Weighing up the options
By Marie Whitmore, Continence Foundation of Australia
Keeping your pelvic floor in good shape during pregnancy, and taking into account all the possible childbirth scenarios, can help avoid problems later.
Pelvic floor health is often the last thing on a woman’s mind when she discovers she is pregnant. More pressing matters such as weight gain, stretch marks and returning to pre-baby shape seem to occupy a large portion of their minds.
However, the rude shock of incontinence or prolapse after childbirth has many wishing they’d focused more on their pelvic floor - that unseen but vital group of muscles and connective tissue that holds up the uterus, bladder and bowel, and helps shut off the urinary and anal sphincters.
The facts are startling; one in three women who have ever had a baby will be affected by urinary incontinence. When these women reach the age of 50, they have a one in two chance of incontinence, often due to prolapse.
As many as one in four women have anal incontinence in late pregnancy (Johannessen, et al, 2013), with up to one in five still suffering from anal incontinence one year after birth.
The pelvic floor takes much more than its fair share of stress during pregnancy and childbirth, making it more vulnerable than other parts of the body during this period. This is because:
- The hormone relaxin is released, softening the body’s tissues and ligaments so they expand to accommodate the growing baby. This, along with the increasing weight of baby and uterus, puts pressure on the pelvic floor, which, if not strong enough, may stretch and lose its elasticity, much like overstretched elastic. Daily pelvic floor strengthening exercises are recommended to keep the pelvic floor strong
- Constipation is common during pregnancy, and straining on the toilet can place further stress on the pelvic floor. Added to this, a full, impacted bowel restricts the bladder’s holding capacity, risking leakage. Avoid constipation with a high-fibre diet, good hydration, sensible exercise and learning pelvic floor-friendly toilet habits from a women’s health physiotherapist
- Inappropriate high-impact or weight-training exercises can further strain the pregnant pelvic floor. These can be replaced with low-impact exercises, controlled moves and lighter weights with increased repetitions
- Childbirth itself places an enormous strain on the pelvic floor, particularly if the pushing stage is protracted. Less than half of first-time mothers have unassisted deliveries, with 27.1 per cent undergoing a caesarean section and 23.3 per cent an instrumental vaginal birth
Lisa Westlake, physiotherapist, fitness professional and author, said that, instead of women making a rigid plan about how they want their labour to progress, it might be helpful if they kept an open mind about possible labour scenarios.
'Rather than setting themselves up for potential disappointment, I suggest women do all they can to prepare themselves mentally and physically for labour, including sensible exercise, a positive mind set, and being educated about the different possibilities by appropriate, unbiased health professionals.'
'Talk to your doctor prior to delivery, and stay informed during your labour as to your progress and options' Westlake said.
She also recommended the Continence Foundation of Australia’s free Pregnancy Pelvic Floor Plan app (downloadable from Google Play or the App Store), which has customised, pelvic floor-safe workouts for pregnant and postnatal women.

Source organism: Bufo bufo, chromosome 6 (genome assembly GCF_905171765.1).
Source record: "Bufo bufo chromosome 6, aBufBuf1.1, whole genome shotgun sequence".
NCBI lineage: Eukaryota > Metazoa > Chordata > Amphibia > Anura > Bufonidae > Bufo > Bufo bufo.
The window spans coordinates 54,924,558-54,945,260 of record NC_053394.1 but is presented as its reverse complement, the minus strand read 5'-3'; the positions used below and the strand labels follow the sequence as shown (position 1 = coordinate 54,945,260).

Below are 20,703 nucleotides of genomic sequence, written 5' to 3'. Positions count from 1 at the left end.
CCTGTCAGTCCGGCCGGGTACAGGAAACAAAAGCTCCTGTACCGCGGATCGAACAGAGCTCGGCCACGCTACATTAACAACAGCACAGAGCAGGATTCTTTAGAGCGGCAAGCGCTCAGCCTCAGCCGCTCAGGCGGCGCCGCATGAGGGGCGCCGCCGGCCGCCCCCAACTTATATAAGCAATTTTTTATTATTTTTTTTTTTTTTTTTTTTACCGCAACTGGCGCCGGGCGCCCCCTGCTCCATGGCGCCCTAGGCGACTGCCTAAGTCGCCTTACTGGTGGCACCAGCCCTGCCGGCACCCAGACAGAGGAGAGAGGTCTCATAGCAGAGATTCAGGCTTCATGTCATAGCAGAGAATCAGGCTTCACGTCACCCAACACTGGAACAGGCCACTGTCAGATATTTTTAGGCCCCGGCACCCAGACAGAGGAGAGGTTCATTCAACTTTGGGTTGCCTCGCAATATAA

She also encouraged women to seek out a women’s health and continence physiotherapist during pregnancy.
'A women’s health and continence physio will help you understand your pelvic floor, ensure you are exercising it correctly, and help you safely and effectively regain your pelvic floor function after delivery'
She recommended the free Pregnancy Guide booklet, downloadable from the Continence Foundation website, and encouraged women to visit the pelvic floor first website, which has a section devoted to exercises during pregnancy.
Rachael Thompson’s story Vagina Diaries writer and director Rachael Thompson was acutely aware of the importance of her pelvic floor when she first became pregnant four years ago. She did her pelvic floor exercises religiously while pregnant.
'My main concerns were to maintain my pelvic floor to avoid long-term damage, and avoid an episiotomy by doing perineal massage and stretching,' Rachael said.
She did all she could to bring on a natural birth without need for induction – walking, expressing colostrum, acupuncture and drinking raspberry leaf tea while pregnant.
However, when labour hadn’t started two weeks after her due date, Rachael was induced – twice. Her labour required an episiotomy, forceps and an epidural.
'It was a difficult birth, and he had a pretty big head,' she said.
After the birth, Rachael had little control over her bladder.
'For the first couple of weeks I couldn’t do things like go into the shops because I was scared I would suddenly lose complete control of my bladder and wet myself,' she said.
Her incontinence, she now realises, was further exacerbated by her excessive water intake. 'Even though everyone says to drink more when breastfeeding, I overdid it!' she said.
A referral to a continence physiotherapist by her concerned midwife, and the resumption of pelvic floor exercises, saw a dramatic improvement in Rachel’s incontinence within a six-month period.
Rachael attributes her relatively swift recovery to the excellent condition of her pelvic floor, the legacy of the strengthening work she’d done while pregnant.
'Without the pelvic floor exercises during pregnancy, my problems would have been much more severe,' Rachel said.
Find out more about Continence Foundation of Australia at www.continence.org.au